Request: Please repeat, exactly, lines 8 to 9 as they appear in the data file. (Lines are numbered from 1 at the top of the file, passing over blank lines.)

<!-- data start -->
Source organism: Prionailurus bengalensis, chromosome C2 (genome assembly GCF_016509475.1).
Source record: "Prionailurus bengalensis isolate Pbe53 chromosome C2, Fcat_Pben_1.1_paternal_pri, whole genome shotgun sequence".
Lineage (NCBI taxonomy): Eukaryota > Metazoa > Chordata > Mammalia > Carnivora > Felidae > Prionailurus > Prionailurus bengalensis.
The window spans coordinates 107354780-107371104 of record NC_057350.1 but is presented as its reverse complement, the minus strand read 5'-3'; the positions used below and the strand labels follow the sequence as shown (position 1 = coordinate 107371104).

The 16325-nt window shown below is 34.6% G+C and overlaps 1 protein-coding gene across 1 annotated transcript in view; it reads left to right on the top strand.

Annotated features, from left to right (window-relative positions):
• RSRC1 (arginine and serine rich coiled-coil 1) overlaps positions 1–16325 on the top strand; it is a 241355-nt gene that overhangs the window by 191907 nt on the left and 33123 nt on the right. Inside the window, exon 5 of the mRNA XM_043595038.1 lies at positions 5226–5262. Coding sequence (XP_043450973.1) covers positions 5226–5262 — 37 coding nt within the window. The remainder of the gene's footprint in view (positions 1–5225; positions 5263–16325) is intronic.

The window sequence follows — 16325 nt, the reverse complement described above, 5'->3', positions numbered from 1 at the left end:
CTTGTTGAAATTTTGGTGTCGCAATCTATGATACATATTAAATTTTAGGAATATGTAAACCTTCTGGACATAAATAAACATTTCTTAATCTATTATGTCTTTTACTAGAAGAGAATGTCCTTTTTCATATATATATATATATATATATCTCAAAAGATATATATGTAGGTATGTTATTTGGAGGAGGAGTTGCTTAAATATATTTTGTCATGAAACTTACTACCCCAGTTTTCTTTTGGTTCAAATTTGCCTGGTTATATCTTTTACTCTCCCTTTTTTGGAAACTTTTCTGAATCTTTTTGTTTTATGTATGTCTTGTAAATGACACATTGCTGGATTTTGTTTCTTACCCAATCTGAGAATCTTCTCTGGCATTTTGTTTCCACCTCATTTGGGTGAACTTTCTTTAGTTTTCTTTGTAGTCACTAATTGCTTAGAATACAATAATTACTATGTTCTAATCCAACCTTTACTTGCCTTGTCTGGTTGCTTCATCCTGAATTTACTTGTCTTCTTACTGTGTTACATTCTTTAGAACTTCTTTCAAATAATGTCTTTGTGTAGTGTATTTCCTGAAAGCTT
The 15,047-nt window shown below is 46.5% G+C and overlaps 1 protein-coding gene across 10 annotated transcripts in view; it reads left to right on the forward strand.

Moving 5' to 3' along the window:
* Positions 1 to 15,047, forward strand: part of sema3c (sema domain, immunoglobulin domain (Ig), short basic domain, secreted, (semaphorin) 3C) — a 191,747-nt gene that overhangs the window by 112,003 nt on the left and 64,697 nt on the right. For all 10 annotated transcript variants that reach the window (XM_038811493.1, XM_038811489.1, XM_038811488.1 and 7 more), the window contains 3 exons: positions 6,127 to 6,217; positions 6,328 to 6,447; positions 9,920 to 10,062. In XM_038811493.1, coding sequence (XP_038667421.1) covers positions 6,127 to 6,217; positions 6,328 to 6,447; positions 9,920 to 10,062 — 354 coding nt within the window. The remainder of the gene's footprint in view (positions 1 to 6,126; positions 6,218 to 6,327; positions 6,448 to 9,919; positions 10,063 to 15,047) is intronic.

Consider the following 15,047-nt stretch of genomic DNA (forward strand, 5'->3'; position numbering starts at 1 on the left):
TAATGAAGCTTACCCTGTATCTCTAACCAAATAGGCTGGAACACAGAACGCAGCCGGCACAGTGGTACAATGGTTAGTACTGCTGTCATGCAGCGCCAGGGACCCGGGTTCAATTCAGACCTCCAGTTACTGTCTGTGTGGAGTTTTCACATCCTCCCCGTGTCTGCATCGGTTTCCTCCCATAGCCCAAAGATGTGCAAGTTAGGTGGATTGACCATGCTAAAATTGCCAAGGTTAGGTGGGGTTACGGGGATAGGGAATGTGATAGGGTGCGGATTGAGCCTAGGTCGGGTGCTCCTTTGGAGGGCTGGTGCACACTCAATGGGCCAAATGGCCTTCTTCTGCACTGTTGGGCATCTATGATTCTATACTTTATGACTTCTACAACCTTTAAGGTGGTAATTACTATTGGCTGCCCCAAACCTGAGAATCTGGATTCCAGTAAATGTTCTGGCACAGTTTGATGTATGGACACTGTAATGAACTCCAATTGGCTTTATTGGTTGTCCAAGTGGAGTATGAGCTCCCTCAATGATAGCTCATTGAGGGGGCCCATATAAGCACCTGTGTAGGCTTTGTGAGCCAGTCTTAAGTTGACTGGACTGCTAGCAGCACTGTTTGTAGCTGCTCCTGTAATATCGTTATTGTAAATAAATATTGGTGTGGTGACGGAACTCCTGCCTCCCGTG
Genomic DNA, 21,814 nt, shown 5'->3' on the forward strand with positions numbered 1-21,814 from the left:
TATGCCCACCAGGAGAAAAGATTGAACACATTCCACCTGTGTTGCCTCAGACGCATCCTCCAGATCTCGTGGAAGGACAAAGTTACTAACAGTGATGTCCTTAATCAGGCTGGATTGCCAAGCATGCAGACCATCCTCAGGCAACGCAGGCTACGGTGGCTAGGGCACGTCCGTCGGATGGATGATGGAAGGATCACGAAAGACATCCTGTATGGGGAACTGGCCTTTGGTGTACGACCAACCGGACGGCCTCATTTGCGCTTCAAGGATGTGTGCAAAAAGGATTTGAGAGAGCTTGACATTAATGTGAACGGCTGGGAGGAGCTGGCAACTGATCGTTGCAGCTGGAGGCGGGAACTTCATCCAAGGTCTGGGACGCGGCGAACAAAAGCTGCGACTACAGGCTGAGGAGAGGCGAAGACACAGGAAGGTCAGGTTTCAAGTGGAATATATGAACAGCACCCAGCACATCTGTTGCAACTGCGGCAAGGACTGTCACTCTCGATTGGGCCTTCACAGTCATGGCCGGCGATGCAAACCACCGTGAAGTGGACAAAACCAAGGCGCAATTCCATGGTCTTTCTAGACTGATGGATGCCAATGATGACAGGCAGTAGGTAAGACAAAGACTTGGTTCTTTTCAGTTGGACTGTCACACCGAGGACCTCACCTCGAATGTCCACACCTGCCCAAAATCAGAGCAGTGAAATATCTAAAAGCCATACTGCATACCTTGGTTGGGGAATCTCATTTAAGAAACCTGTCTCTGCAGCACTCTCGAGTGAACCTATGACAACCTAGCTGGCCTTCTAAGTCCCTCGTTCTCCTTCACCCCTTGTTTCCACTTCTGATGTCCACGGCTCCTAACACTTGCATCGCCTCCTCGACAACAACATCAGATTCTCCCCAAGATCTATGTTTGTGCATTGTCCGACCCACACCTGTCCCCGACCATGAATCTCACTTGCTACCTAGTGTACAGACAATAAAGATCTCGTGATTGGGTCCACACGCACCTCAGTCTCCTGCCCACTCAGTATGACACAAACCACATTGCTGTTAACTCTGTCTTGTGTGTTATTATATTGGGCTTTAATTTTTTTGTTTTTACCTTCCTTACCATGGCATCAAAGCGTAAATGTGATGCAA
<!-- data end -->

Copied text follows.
The window sequence follows — 16325 nt, the reverse complement described above, 5'->3', positions numbered from 1 at the left end:
CTTGTTGAAATTTTGGTGTCGCAATCTATGATACATATTAAATTTTAGGAATATGTAAACCTTCTGGACATAAATAAACATTTCTTAATCTATTATGTCTTTTACTAGAAGAGAATGTCCTTTTTCATATATATATATATATATATATCTCAAAAGATATATATGTAGGTATGTTATTTGGAGGAGGAGTTGCTTAAATATATTTTGTCATGAAACTTACTACCCCAGTTTTCTTTTGGTTCAAATTTGCCTGGTTATATCTTTTACTCTCCCTTTTTTGGAAACTTTTCTGAATCTTTTTGTTTTATGTATGTCTTGTAAATGACACATTGCTGGATTTTGTTTCTTACCCAATCTGAGAATCTTCTCTGGCATTTTGTTTCCACCTCATTTGGGTGAACTTTCTTTAGTTTTCTTTGTAGTCACTAATTGCTTAGAATACAATAATTACTATGTTCTAATCCAACCTTTACTTGCCTTGTCTGGTTGCTTCATCCTGAATTTACTTGTCTTCTTACTGTGTTACATTCTTTAGAACTTCTTTCAAATAATGTCTTTGTGTAGTGTATTTCCTGAAAGCTT